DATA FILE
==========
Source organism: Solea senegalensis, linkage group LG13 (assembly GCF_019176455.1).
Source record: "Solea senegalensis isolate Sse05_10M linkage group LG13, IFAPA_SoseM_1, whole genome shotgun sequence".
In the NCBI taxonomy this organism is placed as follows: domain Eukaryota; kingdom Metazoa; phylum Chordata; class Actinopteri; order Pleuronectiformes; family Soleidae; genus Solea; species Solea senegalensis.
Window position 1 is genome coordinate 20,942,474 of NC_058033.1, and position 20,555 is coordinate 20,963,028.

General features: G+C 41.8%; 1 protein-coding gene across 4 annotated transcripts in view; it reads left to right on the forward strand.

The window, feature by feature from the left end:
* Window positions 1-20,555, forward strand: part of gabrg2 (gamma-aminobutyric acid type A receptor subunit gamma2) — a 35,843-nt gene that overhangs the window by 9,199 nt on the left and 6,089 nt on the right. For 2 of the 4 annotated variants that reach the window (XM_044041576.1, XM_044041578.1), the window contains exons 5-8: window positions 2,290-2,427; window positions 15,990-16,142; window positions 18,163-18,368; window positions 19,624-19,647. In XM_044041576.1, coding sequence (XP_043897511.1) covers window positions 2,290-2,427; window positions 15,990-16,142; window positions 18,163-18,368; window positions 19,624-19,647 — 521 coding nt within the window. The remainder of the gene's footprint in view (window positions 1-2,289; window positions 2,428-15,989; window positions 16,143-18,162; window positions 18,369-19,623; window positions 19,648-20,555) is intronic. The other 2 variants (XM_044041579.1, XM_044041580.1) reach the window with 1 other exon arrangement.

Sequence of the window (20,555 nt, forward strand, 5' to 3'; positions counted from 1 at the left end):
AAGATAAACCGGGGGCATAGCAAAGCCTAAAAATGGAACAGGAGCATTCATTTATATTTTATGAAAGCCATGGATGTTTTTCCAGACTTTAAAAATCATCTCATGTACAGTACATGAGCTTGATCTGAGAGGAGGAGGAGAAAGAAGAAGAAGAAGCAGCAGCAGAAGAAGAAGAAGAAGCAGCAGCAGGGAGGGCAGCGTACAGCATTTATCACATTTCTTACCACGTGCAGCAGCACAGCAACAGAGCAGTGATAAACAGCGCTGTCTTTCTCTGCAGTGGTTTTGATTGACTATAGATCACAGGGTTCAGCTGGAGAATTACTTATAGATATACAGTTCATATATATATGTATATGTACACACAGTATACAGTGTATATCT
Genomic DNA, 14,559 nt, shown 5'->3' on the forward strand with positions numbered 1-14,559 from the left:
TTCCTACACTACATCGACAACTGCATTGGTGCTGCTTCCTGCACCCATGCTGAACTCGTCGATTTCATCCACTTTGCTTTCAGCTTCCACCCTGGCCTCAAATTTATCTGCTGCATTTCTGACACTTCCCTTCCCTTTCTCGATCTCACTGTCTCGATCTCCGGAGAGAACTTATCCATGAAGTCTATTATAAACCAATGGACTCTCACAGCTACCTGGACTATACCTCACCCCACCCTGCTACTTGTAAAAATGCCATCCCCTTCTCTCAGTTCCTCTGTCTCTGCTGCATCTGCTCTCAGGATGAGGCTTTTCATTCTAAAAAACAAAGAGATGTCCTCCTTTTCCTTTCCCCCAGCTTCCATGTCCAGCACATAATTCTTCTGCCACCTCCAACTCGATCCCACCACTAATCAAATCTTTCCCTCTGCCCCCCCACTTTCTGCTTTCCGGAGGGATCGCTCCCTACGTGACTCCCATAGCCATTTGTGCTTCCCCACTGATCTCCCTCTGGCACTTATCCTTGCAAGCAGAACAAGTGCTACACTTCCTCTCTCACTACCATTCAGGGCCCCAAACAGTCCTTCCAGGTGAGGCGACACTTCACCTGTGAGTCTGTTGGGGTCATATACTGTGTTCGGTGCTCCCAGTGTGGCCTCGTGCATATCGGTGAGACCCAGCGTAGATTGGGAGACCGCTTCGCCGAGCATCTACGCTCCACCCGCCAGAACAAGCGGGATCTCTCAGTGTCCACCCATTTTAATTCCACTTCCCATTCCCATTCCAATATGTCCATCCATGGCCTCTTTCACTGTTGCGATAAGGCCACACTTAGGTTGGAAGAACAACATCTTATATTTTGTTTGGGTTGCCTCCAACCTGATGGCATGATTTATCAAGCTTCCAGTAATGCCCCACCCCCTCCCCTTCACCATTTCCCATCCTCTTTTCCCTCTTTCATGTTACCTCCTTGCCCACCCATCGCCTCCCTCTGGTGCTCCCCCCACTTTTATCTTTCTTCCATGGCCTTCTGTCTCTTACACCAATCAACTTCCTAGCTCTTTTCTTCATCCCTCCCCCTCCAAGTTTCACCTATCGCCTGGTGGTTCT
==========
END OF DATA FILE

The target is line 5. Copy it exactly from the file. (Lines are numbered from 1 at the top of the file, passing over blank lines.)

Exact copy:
General features: G+C 41.8%; 1 protein-coding gene across 4 annotated transcripts in view; it reads left to right on the forward strand.